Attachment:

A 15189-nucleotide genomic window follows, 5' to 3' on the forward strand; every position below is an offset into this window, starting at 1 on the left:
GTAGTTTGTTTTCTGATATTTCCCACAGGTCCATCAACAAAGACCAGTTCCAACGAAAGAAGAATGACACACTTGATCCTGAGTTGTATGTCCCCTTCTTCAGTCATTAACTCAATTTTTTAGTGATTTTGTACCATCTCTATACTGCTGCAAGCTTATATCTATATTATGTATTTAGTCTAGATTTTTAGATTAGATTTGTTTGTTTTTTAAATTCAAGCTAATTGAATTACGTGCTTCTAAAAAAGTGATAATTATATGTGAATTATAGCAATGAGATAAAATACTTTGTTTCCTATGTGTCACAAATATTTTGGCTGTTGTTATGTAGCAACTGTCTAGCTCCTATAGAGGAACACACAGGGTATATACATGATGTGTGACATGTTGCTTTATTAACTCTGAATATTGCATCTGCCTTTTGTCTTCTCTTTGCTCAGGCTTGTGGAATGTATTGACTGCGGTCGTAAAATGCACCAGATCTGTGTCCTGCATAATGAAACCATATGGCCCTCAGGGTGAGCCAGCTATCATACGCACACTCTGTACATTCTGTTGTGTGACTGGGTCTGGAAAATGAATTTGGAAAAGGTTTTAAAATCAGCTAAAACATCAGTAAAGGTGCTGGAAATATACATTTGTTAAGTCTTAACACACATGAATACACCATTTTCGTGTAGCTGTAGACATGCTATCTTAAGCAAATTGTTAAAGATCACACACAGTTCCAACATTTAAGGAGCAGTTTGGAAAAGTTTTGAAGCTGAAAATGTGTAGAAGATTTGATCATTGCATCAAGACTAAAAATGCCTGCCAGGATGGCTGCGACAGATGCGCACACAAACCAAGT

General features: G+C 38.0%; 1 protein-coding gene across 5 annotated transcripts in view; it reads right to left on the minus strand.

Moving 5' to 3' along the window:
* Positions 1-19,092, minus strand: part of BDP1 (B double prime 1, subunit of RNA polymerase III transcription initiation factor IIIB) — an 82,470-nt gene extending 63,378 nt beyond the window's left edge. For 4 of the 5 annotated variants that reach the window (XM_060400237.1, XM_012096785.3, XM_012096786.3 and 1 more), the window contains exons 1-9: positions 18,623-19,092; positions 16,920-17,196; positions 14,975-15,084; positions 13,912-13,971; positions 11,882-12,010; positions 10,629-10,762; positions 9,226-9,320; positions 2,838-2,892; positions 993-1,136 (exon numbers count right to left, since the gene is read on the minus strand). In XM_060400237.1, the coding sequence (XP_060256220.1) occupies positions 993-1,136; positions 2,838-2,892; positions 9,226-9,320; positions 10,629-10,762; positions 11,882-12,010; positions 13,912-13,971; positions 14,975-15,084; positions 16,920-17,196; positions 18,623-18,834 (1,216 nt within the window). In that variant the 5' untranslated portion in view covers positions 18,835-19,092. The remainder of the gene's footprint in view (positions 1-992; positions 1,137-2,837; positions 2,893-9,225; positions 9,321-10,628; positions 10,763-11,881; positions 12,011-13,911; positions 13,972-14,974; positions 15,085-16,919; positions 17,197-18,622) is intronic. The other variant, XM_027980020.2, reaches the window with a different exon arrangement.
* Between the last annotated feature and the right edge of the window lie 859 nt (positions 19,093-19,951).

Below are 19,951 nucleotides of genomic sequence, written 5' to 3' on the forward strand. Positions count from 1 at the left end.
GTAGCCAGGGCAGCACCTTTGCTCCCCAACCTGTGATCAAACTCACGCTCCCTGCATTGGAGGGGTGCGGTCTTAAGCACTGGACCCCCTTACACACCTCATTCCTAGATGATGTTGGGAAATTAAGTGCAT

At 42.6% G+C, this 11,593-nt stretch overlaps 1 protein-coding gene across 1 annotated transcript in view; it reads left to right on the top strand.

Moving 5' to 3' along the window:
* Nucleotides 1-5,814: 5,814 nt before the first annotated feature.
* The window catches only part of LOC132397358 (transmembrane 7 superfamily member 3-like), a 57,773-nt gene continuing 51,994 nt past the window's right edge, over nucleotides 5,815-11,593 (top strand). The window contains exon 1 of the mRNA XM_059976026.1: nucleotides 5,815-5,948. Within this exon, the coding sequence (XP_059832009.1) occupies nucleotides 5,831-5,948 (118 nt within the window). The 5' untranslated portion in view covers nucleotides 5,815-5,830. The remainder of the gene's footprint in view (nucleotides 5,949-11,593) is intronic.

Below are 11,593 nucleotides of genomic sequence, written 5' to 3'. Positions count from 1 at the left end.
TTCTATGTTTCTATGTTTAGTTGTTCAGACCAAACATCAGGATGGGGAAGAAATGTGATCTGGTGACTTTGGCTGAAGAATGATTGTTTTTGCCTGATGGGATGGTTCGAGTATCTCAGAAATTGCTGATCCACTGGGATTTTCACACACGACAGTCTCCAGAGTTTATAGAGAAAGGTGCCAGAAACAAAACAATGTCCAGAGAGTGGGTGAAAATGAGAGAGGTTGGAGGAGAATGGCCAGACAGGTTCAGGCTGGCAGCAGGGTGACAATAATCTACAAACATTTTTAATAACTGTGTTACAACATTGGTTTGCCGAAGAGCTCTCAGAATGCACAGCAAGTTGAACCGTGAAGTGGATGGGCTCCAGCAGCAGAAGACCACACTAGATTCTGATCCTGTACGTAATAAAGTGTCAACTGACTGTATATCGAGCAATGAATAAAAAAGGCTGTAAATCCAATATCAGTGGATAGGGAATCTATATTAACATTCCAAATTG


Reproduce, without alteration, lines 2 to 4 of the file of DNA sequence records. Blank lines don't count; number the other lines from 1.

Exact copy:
GTAGTTTGTTTTCTGATATTTCCCACAGGTCCATCAACAAAGACCAGTTCCAACGAAAGAAGAATGACACACTTGATCCTGAGTTGTATGTCCCCTTCTTCAGTCATTAACTCAATTTTTTAGTGATTTTGTACCATCTCTATACTGCTGCAAGCTTATATCTATATTATGTATTTAGTCTAGATTTTTAGATTAGATTTGTTTGTTTTTTAAATTCAAGCTAATTGAATTACGTGCTTCTAAAAAAGTGATAATTATATGTGAATTATAGCAATGAGATAAAATACTTTGTTTCCTATGTGTCACAAATATTTTGGCTGTTGTTATGTAGCAACTGTCTAGCTCCTATAGAGGAACACACAGGGTATATACATGATGTGTGACATGTTGCTTTATTAACTCTGAATATTGCATCTGCCTTTTGTCTTCTCTTTGCTCAGGCTTGTGGAATGTATTGACTGCGGTCGTAAAATGCACCAGATCTGTGTCCTGCATAATGAAACCATATGGCCCTCAGGGTGAGCCAGCTATCATACGCACACTCTGTACATTCTGTTGTGTGACTGGGTCTGGAAAATGAATTTGGAAAAGGTTTTAAAATCAGCTAAAACATCAGTAAAGGTGCTGGAAATATACATTTGTTAAGTCTTAACACACATGAATACACCATTTTCGTGTAGCTGTAGACATGCTATCTTAAGCAAATTGTTAAAGATCACACACAGTTCCAACATTTAAGGAGCAGTTTGGAAAAGTTTTGAAGCTGAAAATGTGTAGAAGATTTGATCATTGCATCAAGACTAAAAATGCCTGCCAGGATGGCTGCGACAGATGCGCACACAAACCAAGT

General features: G+C 38.0%; 1 protein-coding gene across 5 annotated transcripts in view; it reads right to left on the minus strand.

Moving 5' to 3' along the window: